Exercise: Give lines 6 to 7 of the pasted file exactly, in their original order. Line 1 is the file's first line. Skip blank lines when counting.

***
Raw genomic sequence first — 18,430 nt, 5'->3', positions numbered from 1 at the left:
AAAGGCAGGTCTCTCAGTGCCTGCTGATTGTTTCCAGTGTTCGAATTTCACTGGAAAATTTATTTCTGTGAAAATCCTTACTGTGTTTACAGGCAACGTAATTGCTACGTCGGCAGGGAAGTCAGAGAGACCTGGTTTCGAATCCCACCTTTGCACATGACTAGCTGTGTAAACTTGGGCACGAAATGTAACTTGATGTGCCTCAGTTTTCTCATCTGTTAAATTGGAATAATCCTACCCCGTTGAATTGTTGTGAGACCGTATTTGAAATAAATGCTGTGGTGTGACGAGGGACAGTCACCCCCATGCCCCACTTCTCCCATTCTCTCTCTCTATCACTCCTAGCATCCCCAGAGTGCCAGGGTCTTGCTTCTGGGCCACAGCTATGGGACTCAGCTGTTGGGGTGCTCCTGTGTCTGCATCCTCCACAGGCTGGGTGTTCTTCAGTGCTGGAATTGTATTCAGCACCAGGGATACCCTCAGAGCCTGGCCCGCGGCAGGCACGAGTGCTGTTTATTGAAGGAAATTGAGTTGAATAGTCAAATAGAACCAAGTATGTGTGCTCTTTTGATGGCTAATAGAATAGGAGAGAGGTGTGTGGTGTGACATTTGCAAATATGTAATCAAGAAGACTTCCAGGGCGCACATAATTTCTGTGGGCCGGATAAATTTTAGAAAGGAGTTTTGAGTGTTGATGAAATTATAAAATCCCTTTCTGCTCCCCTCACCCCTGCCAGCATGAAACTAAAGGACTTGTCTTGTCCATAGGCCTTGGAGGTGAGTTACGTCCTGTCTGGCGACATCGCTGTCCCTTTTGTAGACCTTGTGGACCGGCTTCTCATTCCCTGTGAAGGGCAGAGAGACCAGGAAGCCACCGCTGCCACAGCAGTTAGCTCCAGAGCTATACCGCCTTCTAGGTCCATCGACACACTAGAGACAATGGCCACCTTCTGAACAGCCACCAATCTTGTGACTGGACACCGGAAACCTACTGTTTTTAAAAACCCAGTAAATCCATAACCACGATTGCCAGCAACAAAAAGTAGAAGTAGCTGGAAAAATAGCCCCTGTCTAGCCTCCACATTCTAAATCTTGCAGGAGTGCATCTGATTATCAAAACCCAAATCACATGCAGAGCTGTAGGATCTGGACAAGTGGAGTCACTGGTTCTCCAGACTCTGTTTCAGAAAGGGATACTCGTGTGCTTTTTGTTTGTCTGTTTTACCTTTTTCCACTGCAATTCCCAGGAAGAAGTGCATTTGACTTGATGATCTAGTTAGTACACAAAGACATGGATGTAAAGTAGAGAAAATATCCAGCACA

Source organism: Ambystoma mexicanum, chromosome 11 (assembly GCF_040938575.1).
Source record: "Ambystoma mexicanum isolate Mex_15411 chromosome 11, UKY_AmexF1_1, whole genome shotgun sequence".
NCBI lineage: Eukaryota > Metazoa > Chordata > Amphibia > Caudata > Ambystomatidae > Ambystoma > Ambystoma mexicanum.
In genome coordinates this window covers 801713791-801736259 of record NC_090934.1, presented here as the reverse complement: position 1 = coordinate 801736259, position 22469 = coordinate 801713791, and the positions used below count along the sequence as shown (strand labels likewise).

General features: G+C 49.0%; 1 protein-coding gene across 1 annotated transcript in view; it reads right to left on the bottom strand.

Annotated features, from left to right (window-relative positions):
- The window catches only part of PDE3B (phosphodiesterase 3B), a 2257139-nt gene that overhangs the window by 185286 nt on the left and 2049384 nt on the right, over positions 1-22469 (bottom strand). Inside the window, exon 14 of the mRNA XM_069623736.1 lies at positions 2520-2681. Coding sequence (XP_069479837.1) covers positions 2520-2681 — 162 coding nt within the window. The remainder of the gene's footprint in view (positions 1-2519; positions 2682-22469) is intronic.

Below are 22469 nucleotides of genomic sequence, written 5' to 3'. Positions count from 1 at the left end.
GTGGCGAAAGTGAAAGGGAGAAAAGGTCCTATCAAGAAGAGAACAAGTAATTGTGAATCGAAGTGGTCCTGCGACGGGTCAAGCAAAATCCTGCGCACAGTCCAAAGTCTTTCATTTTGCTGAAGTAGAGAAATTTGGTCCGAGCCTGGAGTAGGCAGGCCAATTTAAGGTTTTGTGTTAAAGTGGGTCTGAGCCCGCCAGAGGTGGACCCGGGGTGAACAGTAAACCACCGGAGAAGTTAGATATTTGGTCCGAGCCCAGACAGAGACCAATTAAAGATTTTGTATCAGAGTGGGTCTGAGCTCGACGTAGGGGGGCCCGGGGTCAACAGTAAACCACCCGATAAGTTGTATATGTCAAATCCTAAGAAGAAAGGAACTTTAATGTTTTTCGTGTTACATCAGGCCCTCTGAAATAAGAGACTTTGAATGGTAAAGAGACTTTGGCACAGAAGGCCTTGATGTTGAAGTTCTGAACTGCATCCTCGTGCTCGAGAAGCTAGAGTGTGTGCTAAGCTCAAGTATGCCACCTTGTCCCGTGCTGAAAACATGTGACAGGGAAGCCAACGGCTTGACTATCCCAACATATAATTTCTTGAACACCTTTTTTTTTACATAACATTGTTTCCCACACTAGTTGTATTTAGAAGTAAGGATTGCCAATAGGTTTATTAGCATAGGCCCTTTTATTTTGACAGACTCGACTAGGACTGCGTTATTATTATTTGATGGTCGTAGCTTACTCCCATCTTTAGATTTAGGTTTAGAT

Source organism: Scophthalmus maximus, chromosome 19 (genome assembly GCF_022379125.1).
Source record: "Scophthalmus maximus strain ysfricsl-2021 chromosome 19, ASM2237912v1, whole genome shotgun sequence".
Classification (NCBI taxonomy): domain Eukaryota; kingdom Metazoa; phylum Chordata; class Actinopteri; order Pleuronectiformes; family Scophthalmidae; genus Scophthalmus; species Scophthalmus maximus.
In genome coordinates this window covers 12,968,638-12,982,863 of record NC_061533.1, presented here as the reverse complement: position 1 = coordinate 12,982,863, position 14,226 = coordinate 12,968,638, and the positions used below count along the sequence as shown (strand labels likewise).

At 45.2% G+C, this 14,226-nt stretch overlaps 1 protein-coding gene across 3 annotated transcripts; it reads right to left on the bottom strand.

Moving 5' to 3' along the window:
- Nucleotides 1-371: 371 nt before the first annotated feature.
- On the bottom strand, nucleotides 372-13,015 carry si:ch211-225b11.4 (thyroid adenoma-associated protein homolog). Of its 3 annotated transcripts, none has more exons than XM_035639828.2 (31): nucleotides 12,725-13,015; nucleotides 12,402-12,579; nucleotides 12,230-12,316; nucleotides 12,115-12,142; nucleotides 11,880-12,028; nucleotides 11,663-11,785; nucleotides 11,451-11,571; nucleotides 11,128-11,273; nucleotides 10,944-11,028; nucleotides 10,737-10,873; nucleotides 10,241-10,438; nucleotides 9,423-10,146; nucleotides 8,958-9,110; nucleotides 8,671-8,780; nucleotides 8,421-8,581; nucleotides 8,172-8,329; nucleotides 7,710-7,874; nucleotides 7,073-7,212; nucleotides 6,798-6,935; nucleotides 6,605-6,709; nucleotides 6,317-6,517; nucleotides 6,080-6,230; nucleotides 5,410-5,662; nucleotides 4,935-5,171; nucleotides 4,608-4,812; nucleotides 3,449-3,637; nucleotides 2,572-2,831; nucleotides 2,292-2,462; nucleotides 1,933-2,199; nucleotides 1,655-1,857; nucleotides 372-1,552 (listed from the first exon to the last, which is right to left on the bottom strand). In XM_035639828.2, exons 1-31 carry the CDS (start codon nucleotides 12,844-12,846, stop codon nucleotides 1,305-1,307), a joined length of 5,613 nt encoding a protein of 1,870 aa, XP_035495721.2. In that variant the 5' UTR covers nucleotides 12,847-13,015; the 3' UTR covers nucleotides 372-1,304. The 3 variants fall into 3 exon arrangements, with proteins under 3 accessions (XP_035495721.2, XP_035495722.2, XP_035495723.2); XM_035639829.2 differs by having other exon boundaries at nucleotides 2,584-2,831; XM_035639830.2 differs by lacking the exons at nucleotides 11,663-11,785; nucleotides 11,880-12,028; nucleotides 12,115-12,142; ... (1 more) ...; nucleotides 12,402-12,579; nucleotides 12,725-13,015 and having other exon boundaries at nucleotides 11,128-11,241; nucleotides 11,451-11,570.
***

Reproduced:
In genome coordinates this window covers 801713791-801736259 of record NC_090934.1, presented here as the reverse complement: position 1 = coordinate 801736259, position 22469 = coordinate 801713791, and the positions used below count along the sequence as shown (strand labels likewise).

General features: G+C 49.0%; 1 protein-coding gene across 1 annotated transcript in view; it reads right to left on the bottom strand.